You have been in the industry for many years and you joined Brocade by way of the Rhapsody Networks acquisition. Since your days at Brocade, what are some of the biggest industry changes that you have observed?
You're right, I've been in the industry for a long time, since 1975 (laughs). I think nobody could have predicted the amount of storage network traffic growth and the rapid adoption of virtualized data centers. Look at the rate of adoption and change, even in the last five years, how fast and how large data storage and network traffic have become.

It was also difficult to predict that there would be a lot of smartphones carried around which cause an enormous amount of data to be created. In fact, data traffic in the next three years is going to grow another seven times. That is equivalent to creating 16 billion DVDs worth of information in a month. Imagine that, 16 billion DVDs of information created every month forever and the number is going up. A lot of this traffic will be driven by video.

The good part about this is that it provides enormous opportunities for companies like us. I like to think of ourselves as the challenger brand. We challenge the status quo, how they think, the architecture they currently have, and we back it up with products to help them solve these very daunting products to help them these days.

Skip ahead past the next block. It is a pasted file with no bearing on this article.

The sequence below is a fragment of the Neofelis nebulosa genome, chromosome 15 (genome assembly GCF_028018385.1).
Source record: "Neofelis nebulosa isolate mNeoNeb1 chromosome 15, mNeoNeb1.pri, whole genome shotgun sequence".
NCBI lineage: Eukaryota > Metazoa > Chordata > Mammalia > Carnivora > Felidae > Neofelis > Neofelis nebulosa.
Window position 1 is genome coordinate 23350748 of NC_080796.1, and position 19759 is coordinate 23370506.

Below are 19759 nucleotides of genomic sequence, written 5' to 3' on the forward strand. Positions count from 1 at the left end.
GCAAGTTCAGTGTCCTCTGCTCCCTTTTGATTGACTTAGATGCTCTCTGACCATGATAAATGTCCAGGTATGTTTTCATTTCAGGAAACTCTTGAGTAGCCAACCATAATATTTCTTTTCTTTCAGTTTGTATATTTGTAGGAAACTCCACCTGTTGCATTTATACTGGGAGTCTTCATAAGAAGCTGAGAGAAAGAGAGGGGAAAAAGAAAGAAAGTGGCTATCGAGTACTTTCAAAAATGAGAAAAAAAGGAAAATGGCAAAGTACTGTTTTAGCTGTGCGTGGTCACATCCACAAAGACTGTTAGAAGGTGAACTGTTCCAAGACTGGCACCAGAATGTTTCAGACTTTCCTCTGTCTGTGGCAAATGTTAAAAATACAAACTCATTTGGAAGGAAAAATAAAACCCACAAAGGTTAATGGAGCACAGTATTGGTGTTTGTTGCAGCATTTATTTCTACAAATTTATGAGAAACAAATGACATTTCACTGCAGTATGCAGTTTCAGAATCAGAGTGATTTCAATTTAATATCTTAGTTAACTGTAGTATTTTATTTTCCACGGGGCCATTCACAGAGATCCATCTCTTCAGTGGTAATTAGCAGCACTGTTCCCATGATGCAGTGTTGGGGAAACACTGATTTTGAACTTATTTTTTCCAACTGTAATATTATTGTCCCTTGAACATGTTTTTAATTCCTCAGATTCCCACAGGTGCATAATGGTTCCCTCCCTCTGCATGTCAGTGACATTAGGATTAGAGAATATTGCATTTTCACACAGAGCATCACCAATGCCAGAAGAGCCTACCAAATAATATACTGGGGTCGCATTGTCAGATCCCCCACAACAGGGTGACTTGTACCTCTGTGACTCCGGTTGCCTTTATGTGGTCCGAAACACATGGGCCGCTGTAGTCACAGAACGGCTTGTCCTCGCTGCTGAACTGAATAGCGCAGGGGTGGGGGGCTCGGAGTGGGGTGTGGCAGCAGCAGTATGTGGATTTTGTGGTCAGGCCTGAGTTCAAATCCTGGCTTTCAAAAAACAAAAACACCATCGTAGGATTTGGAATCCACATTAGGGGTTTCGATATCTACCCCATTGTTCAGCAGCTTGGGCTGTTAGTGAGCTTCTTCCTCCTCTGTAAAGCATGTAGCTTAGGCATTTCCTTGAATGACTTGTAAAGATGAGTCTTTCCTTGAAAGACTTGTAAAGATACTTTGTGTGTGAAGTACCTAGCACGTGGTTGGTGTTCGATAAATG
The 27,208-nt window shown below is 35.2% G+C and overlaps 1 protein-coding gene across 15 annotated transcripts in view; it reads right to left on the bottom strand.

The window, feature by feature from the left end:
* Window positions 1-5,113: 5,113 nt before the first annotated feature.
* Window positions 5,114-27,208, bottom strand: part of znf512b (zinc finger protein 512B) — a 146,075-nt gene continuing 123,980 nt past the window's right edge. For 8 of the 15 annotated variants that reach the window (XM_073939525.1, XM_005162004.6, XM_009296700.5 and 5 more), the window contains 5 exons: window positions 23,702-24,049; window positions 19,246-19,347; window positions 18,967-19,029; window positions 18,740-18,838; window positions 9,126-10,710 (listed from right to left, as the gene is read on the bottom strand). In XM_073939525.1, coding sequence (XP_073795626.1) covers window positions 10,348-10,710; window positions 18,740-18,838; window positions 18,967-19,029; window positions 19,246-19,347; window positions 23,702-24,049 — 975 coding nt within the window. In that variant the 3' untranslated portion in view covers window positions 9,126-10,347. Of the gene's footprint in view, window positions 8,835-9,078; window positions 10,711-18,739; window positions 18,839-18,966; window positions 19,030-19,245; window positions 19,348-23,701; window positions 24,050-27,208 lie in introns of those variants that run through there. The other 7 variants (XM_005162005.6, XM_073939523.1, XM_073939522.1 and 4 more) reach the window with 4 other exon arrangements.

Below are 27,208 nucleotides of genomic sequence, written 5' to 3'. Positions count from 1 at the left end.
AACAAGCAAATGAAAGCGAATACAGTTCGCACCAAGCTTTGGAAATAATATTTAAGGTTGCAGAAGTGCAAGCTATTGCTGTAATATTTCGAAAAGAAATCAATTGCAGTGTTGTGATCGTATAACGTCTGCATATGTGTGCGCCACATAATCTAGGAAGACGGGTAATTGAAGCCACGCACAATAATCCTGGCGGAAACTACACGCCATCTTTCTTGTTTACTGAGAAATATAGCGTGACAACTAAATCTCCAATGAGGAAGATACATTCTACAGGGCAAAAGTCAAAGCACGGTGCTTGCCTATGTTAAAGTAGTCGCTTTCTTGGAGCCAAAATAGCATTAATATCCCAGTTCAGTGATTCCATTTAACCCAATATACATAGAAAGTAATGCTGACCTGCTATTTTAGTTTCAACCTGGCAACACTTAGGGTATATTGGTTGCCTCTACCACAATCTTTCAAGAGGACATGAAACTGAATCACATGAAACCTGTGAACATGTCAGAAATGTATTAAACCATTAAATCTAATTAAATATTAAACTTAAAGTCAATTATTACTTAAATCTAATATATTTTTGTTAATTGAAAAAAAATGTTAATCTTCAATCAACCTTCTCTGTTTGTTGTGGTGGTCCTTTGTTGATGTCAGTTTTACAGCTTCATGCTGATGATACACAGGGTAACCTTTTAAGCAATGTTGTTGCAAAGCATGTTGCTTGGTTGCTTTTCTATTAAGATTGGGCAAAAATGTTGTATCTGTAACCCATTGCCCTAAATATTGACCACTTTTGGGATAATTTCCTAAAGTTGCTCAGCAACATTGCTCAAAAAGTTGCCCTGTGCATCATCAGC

Recently, a Gartner analyst said companies should not choose a single vendor for their networking environment and instead they should find alternatives. I guess this is good news for companies such as Brocade. Can you share what you think about this issue?
I think it's a great idea. I love standards. I think it allows people to adopt technologies more rapidly, it allows vendors to compete on a more level playing field. Companies should have multiple vendors for Ethernet because it's such a large piece of their connectivity that alternatives are a good way to make sure they are getting the best-of-breed products.

In the networking industry, IPv6 is a hot topic now. We know that people have been talking about it for years but it is only now that IPv4 is on the brink of exhaustion. Do you think companies are well prepared for it?
No, they're not. One of the things that people didn't predict is the increase of the amount of devices that are connected to the Internet--even refrigerators now have IP addresses. IPv4 addresses will be exhausted this year and this will force people to move to IPv6.

Going back to our Brocade One philosophy--simplicity--we are addressing this through a layer 4-7 (layers of a communications system described by the Open System Interconnection model) product through the application controller. Other people do it in the router, switches and so forth but we don't think that's the right way. We had made a layer 4-7 product which was quite successful. What we've done now is build a translator in our 12.3 version release which allows companies to use both IPv4 and IPv6 on it, allowing a seamless migration.